Part 2 – Weighing and measuring
If you want to go one step further with your design brief, why not consider using a mind-map to help your designer process all the information you’ve set out for them? It’s always great to introduce such a tool as an aid to avoiding creative mind-blocks. Every designer has, at one point or another, stared mindlessly at a blank sheet of paper in the hope that an idea will fly in though the window and present itself. Sometimes this actually happens, although this is usually when the designer has been provided first-hand with a clear cut design brief. Most of the time, a designer will more than likely look to the web or a selection of design journals for their inspiration, however, when perusing such a broad-sweep of the market, this could potentially cloud their judgement and start them off on the wrong path.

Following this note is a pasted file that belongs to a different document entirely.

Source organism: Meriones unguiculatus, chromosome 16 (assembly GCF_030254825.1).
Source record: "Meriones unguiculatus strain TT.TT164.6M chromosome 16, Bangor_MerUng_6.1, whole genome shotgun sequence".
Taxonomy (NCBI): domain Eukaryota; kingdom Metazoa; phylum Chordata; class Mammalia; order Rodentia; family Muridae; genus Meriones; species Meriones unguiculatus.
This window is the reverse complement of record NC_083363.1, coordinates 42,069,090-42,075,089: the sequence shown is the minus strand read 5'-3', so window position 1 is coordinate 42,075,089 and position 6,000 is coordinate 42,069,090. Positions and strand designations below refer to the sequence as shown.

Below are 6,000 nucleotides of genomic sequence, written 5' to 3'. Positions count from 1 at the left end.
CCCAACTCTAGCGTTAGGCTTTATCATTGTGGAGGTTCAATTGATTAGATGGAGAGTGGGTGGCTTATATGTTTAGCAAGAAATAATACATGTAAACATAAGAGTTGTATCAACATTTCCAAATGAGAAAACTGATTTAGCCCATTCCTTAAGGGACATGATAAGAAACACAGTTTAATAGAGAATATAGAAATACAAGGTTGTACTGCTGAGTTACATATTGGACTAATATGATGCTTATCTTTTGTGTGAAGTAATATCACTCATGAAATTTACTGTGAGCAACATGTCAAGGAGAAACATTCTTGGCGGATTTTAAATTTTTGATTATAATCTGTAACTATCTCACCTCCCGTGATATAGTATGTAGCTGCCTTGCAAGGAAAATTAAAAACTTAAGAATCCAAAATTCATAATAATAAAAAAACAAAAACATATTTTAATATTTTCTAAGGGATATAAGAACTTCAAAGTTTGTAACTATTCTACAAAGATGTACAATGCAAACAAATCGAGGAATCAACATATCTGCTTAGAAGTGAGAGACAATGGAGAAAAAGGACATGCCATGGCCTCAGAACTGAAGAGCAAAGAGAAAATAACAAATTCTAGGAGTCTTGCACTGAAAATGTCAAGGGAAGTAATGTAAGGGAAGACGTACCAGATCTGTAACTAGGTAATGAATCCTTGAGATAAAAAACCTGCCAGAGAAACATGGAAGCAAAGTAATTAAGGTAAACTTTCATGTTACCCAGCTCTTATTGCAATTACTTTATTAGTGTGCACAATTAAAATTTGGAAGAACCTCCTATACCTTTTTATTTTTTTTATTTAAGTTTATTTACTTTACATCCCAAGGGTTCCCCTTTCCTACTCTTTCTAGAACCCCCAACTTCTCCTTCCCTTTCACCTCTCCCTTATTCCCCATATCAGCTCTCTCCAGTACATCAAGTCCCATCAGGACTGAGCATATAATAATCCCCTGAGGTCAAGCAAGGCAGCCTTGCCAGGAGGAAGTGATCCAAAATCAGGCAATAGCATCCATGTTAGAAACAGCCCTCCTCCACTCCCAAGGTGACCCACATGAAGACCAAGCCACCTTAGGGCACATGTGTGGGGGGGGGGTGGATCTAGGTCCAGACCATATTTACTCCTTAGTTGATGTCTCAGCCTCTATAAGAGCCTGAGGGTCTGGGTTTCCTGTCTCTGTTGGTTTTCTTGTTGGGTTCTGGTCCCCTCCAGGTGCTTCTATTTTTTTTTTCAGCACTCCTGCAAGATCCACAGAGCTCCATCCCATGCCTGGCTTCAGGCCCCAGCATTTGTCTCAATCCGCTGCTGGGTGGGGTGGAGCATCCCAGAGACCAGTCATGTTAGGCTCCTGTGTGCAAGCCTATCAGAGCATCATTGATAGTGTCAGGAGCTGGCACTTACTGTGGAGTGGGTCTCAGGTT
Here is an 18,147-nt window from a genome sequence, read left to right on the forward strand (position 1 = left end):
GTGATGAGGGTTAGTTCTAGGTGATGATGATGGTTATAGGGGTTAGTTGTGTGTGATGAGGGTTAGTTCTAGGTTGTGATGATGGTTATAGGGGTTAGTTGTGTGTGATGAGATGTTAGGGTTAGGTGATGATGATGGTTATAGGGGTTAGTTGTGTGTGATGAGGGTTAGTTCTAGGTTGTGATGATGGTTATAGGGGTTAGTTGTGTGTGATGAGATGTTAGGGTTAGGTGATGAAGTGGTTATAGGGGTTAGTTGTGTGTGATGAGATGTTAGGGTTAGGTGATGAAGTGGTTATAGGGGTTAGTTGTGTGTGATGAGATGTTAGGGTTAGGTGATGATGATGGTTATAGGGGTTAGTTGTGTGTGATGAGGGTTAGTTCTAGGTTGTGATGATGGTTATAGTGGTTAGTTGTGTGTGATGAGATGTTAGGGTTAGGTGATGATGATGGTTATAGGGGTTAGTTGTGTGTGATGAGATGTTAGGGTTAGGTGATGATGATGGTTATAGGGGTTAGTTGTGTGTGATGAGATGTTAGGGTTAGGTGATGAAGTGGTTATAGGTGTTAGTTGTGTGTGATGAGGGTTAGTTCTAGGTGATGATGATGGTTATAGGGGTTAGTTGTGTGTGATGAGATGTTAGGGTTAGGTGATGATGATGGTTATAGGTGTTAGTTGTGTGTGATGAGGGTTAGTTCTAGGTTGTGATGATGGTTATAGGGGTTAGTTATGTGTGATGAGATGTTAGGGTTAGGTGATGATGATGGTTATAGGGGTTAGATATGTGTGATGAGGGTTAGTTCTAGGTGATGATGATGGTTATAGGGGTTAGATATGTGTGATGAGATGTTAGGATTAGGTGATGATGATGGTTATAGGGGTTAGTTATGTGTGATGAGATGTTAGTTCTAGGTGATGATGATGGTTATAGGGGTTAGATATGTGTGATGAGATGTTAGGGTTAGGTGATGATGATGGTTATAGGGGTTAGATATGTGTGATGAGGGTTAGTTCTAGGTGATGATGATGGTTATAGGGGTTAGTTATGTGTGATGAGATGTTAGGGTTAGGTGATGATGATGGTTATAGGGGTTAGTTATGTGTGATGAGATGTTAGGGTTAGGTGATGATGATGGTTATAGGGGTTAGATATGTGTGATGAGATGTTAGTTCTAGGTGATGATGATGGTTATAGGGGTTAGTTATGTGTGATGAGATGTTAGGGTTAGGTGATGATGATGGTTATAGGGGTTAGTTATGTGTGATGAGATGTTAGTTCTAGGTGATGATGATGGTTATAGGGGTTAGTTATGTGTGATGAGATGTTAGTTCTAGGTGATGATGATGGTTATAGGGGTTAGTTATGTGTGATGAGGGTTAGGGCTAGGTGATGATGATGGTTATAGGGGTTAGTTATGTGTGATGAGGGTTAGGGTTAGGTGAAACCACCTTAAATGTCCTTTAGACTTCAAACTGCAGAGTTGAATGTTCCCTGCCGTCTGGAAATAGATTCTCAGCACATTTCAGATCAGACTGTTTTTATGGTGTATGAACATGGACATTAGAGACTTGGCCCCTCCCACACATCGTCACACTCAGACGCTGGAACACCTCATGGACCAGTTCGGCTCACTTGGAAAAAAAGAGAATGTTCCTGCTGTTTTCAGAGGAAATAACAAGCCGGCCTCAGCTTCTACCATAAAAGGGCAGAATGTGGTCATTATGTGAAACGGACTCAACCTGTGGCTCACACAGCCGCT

Using a diagram to represent words, ideas, tasks, or other items linked to and arranged around a central key word or idea can generate ‘out of the box’ inspiration and help visualise, structure, and classify ideas. This method can be adopted as an aid in study, organisation, decision making, creative writing, etc., in this case – problem solving.
Rather than producing your own drafted mind map, this tool may be more productive used during the initial briefing process, involving the designer in a collaborative ‘blue-sky thinking’ session. After all, two heads are better than one!
Missed Part 1 – Gathering key ingredients ? Read it here.
Next time – Part 3 – Applying the method